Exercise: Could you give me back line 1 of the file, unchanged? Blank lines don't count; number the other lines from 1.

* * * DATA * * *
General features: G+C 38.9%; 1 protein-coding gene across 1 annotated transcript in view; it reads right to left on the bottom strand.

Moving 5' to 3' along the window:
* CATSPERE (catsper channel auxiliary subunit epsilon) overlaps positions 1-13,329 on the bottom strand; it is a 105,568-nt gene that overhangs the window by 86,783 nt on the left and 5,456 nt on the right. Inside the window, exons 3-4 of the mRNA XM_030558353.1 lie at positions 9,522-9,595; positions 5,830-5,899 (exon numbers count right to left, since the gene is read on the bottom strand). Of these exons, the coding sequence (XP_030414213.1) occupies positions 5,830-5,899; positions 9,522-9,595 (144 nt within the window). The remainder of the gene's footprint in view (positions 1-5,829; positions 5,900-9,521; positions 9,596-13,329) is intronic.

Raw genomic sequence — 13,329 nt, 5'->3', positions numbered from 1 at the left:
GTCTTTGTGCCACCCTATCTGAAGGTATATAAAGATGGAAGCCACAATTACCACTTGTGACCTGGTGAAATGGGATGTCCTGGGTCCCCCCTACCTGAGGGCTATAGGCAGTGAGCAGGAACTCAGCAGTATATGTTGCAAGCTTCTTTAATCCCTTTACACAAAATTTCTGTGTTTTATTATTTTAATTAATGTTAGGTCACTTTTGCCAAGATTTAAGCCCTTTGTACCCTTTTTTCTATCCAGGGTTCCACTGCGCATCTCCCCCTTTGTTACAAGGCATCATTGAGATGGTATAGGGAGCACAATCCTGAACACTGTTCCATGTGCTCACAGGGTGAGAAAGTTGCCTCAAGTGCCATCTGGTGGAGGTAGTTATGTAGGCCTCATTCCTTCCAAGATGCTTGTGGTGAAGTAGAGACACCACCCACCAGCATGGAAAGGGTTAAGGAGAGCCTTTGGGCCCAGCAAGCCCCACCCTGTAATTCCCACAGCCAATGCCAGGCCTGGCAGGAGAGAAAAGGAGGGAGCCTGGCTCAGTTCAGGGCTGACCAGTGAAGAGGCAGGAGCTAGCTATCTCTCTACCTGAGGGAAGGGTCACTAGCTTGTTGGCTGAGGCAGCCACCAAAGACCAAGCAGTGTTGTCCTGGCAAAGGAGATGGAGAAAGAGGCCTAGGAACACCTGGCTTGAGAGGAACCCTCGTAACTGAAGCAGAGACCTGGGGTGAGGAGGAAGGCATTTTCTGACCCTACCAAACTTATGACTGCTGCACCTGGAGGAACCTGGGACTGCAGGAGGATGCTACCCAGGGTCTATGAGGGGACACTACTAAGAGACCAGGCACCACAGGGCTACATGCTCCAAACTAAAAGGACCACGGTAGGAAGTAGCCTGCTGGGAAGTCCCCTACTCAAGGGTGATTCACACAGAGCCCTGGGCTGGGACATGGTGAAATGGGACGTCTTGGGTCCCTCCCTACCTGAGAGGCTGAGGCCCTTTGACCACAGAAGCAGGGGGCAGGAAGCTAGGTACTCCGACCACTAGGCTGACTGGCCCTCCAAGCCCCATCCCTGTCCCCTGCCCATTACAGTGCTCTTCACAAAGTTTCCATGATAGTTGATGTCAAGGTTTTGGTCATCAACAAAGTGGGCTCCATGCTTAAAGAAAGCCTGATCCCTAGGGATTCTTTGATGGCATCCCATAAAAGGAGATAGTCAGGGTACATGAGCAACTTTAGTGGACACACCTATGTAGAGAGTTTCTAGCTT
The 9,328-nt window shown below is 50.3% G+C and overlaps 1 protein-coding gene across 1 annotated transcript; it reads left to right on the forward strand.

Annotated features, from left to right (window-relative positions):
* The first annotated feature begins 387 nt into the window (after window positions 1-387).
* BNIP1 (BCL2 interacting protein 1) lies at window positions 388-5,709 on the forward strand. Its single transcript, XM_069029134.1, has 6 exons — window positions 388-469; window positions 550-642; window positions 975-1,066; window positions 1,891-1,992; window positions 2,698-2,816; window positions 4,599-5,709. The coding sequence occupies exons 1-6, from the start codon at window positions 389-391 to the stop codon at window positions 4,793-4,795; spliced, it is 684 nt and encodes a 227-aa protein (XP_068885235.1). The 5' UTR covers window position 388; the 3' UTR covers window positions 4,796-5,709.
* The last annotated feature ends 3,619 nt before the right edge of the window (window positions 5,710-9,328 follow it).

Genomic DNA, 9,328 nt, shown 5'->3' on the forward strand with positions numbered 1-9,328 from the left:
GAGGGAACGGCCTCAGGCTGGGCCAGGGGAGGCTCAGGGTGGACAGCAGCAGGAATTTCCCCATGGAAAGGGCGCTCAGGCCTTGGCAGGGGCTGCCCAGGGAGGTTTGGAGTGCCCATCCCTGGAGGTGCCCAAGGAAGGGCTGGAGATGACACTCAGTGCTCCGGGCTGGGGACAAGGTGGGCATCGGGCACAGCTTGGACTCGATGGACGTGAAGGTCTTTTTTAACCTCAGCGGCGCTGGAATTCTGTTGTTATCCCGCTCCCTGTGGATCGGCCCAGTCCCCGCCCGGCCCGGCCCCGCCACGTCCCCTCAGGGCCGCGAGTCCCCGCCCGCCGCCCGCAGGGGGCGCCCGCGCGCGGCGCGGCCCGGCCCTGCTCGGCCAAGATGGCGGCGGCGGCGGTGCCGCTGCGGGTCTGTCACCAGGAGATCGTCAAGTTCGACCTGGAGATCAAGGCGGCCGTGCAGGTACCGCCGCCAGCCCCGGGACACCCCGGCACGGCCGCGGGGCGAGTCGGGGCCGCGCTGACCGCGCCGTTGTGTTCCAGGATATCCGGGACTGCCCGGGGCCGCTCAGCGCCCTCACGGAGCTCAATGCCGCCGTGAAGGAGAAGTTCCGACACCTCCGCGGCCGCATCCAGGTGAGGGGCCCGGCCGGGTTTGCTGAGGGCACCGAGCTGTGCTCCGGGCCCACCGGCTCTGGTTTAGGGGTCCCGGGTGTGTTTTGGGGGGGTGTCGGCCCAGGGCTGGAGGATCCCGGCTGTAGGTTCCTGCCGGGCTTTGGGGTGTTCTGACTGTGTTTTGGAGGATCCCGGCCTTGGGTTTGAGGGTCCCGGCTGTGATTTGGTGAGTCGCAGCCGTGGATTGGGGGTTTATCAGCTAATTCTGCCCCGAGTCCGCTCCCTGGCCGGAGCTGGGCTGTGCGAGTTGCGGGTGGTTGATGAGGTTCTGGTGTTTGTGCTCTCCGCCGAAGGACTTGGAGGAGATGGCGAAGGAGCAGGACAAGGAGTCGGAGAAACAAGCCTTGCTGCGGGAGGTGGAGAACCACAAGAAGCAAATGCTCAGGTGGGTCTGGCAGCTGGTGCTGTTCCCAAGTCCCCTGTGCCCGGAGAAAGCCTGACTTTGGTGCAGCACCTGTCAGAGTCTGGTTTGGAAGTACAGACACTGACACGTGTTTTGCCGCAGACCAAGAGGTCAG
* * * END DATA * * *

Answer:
General features: G+C 38.9%; 1 protein-coding gene across 1 annotated transcript in view; it reads right to left on the bottom strand.